Montana State University

MSU helped design solar telescopes launched Feb. 11

February 4, 2010 -- By Evelyn Boswell, MSU News Service

The Solar Dynamics Observatory is enclosed in the nose section of the Atlas V Rocket in preparation for launch from NASA's Kennedy Space Center. MSU scientists helped design and calibrate telescopes that will ride on the rocket. (Photo courtesy of David McKenzie).   High-Res Available

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MSU News Service
Tel: (406) 994-4571
BOZEMAN -- Solar physicists at Montana State University helped design and calibrate four telescopes that were launched the morning of Thursday, Feb. 11, from the Kennedy Space Center in Florida.

David McKenzie, an associate research professor at MSU, and Piet Martens, an MSU research professor, were in Florida for the launch on NASA's Solar Dynamics Observatory.

McKenzie and Martens helped design the telescopes with partners at the Lockheed Martin Solar and Astrophysics Laboratory and the Harvard-Smithsonian Center for Astrophysics, McKenzie said. They've been working on the project for about six years.

"It is the culmination of a long wait," McKenzie said of the launch.

Graduate student Jason Scott of Butte helped design and test the software that will operate the cameras on the telescopes. He said he plans to be in California from Feb. 15 to mid-March to work with Lockheed Martin scientists to see how the instruments are working and analyze initial data.

"It's been a great experience," he said.

McKenzie said the UV telescopes -- together called an Atmospheric Imaging Assembly, or AIA -- will spend at least three years collecting ultraviolet images from the sun's atmosphere. Each of the four telescopes will collect ultraviolet rays at two different wavelengths. Together, they will yield 1,000 gigabytes of information every day.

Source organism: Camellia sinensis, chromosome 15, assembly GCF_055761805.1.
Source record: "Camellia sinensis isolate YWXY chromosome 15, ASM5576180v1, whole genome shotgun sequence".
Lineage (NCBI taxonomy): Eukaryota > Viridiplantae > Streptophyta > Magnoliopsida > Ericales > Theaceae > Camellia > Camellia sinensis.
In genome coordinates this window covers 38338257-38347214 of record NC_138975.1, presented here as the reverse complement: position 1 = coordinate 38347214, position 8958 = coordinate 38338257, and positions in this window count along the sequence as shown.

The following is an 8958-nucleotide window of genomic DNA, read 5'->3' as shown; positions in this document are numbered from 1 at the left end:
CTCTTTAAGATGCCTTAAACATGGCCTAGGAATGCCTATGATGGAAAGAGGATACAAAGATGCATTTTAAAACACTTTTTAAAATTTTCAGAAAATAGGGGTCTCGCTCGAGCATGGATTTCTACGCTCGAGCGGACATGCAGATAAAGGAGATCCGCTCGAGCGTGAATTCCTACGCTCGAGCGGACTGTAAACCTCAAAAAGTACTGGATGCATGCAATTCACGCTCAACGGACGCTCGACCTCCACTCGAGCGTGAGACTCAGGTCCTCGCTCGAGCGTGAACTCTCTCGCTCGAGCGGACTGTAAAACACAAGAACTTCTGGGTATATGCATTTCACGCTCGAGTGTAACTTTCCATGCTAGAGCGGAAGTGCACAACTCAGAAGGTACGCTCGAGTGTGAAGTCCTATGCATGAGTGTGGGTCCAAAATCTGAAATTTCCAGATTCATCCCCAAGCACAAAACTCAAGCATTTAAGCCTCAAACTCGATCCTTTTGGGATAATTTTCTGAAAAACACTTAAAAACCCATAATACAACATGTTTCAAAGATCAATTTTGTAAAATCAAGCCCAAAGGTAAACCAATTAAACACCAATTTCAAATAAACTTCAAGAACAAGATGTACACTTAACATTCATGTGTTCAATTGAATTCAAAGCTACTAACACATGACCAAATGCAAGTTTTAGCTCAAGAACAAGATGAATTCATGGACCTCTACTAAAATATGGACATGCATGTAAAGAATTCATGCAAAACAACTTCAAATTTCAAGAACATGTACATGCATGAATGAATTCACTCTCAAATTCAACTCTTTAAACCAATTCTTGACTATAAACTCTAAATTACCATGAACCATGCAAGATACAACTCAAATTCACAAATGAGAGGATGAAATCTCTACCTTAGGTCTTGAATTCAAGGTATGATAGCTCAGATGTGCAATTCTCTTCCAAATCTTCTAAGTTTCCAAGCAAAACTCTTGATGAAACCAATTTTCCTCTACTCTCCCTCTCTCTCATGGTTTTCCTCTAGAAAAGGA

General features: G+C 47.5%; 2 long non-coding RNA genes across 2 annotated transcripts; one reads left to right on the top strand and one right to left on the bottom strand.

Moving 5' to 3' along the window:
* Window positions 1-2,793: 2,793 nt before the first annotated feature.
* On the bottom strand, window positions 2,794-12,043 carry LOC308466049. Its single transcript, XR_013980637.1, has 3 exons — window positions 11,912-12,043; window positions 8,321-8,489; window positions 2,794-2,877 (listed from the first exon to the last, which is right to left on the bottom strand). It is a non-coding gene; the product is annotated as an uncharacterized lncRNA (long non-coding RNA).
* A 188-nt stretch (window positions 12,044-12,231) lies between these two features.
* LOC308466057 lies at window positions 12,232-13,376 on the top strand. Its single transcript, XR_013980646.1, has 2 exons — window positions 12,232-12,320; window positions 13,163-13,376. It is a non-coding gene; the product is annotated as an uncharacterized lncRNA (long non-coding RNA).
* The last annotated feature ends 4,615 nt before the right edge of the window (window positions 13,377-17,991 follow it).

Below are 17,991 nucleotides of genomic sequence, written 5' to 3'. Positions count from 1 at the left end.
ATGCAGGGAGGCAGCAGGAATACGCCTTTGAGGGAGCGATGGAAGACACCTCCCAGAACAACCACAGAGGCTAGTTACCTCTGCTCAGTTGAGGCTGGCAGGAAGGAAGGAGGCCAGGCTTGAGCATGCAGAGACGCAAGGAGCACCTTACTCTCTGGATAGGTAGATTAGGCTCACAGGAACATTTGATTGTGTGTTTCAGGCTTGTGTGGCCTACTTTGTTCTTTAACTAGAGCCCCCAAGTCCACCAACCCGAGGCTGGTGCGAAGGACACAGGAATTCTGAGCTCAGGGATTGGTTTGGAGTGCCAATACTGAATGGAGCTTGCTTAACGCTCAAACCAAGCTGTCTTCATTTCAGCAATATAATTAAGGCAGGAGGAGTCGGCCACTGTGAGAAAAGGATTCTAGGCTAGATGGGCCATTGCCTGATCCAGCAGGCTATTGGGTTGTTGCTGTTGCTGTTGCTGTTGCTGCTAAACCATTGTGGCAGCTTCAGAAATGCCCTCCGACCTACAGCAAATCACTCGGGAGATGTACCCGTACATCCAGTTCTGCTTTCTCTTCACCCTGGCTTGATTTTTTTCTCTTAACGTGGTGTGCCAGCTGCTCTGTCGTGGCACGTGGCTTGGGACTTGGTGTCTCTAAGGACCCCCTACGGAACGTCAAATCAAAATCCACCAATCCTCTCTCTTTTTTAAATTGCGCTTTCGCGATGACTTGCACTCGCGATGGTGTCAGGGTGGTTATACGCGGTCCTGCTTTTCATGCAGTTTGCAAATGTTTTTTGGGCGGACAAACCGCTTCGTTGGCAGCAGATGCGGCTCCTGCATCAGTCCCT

"That's more than anyone can look at in a lifetime," McKenzie said.

The information will be transmitted to computers in the Midwest and sent to MSU, Stanford University and Lockheed Martin for analysis, McKenzie said. He added that Martens has a grant, jointly with the Harvard-Smithsonian Astrophysical Observatory, to develop computer software for automatically recognizing features in the solar images returned by AIA.

The main goal of the UV telescopes is to help scientists understand the physics behind the activity on the sun's corona, which drives space weather, McKenzie said. The ultimate goal is to use this information to develop advanced forecasting tools in NASA's Living With a Star program.

The Atmospheric Imaging Assembly was one of three instrument packages that were launched on the Solar Dynamics Observatory, McKenzie added. A second package -- a helioseismic and magnetic imager -- will take pictures of the sun's surface. That's where sunspots occur and scientists take measurements so they can study the interior of the sun. The third instrument package -- EVE, or Extreme UV Variability Experiment -- will take precise measurements of the UV radiation that comes from the sun to the Earth and variations in the radiation.

Ultraviolet rays cause sunburns, but they also affect the chemistry of the Earth's atmosphere, McKenzie said. UV rays relate to global warming, ozone layers and greenhouse effect. He added that the sun is a very active star.

"We need to understand how it's producing these activities that affect us," McKenzie said.

The Solar Dynamics Observatory is the first satellite to be launched in NASA's Living with a Star program, McKenzie said. The program focuses on the sun-Earth connection, space weather and the environment we live in because the Earth travels through the sun's atmosphere.

For more information about the mission, see

Evelyn Boswell, (406) 994-5135 or